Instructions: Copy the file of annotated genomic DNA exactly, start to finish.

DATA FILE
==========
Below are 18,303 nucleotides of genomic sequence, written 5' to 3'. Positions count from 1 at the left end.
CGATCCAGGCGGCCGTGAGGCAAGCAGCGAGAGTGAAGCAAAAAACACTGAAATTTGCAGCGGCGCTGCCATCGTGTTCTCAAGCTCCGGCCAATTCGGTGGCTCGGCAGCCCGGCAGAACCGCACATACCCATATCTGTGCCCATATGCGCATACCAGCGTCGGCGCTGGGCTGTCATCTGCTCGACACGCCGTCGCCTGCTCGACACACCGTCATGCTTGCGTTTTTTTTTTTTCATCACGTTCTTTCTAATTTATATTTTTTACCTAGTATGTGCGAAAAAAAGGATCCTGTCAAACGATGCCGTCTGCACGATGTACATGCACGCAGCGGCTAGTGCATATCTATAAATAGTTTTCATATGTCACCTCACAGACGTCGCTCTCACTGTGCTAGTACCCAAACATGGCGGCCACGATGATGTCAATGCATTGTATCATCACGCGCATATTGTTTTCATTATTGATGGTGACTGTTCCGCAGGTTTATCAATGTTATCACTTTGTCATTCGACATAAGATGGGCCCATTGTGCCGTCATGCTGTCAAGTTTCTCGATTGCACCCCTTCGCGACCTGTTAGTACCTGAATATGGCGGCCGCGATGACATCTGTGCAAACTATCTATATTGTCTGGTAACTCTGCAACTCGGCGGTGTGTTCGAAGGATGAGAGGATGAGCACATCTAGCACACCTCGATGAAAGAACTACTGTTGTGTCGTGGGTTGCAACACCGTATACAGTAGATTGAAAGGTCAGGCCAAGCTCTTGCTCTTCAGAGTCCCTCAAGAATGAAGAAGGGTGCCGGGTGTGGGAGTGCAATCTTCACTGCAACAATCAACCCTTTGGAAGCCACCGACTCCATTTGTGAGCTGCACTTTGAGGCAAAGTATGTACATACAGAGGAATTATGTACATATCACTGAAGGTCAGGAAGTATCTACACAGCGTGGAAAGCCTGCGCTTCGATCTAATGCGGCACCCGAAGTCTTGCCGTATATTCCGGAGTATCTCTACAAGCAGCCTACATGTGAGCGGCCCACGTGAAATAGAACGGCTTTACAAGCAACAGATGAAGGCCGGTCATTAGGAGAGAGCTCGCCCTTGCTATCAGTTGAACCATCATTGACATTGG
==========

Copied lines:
Below are 18,303 nucleotides of genomic sequence, written 5' to 3'. Positions count from 1 at the left end.
CGATCCAGGCGGCCGTGAGGCAAGCAGCGAGAGTGAAGCAAAAAACACTGAAATTTGCAGCGGCGCTGCCATCGTGTTCTCAAGCTCCGGCCAATTCGGTGGCTCGGCAGCCCGGCAGAACCGCACATACCCATATCTGTGCCCATATGCGCATACCAGCGTCGGCGCTGGGCTGTCATCTGCTCGACACGCCGTCGCCTGCTCGACACACCGTCATGCTTGCGTTTTTTTTTTTTCATCACGTTCTTTCTAATTTATATTTTTTACCTAGTATGTGCGAAAAAAAGGATCCTGTCAAACGATGCCGTCTGCACGATGTACATGCACGCAGCGGCTAGTGCATATCTATAAATAGTTTTCATATGTCACCTCACAGACGTCGCTCTCACTGTGCTAGTACCCAAACATGGCGGCCACGATGATGTCAATGCATTGTATCATCACGCGCATATTGTTTTCATTATTGATGGTGACTGTTCCGCAGGTTTATCAATGTTATCACTTTGTCATTCGACATAAGATGGGCCCATTGTGCCGTCATGCTGTCAAGTTTCTCGATTGCACCCCTTCGCGACCTGTTAGTACCTGAATATGGCGGCCGCGATGACATCTGTGCAAACTATCTATATTGTCTGGTAACTCTGCAACTCGGCGGTGTGTTCGAAGGATGAGAGGATGAGCACATCTAGCACACCTCGATGAAAGAACTACTGTTGTGTCGTGGGTTGCAACACCGTATACAGTAGATTGAAAGGTCAGGCCAAGCTCTTGCTCTTCAGAGTCCCTCAAGAATGAAGAAGGGTGCCGGGTGTGGGAGTGCAATCTTCACTGCAACAATCAACCCTTTGGAAGCCACCGACTCCATTTGTGAGCTGCACTTTGAGGCAAAGTATGTACATACAGAGGAATTATGTACATATCACTGAAGGTCAGGAAGTATCTACACAGCGTGGAAAGCCTGCGCTTCGATCTAATGCGGCACCCGAAGTCTTGCCGTATATTCCGGAGTATCTCTACAAGCAGCCTACATGTGAGCGGCCCACGTGAAATAGAACGGCTTTACAAGCAACAGATGAAGGCCGGTCATTAGGAGAGAGCTCGCCCTTGCTATCAGTTGAACCATCATTGACATTGG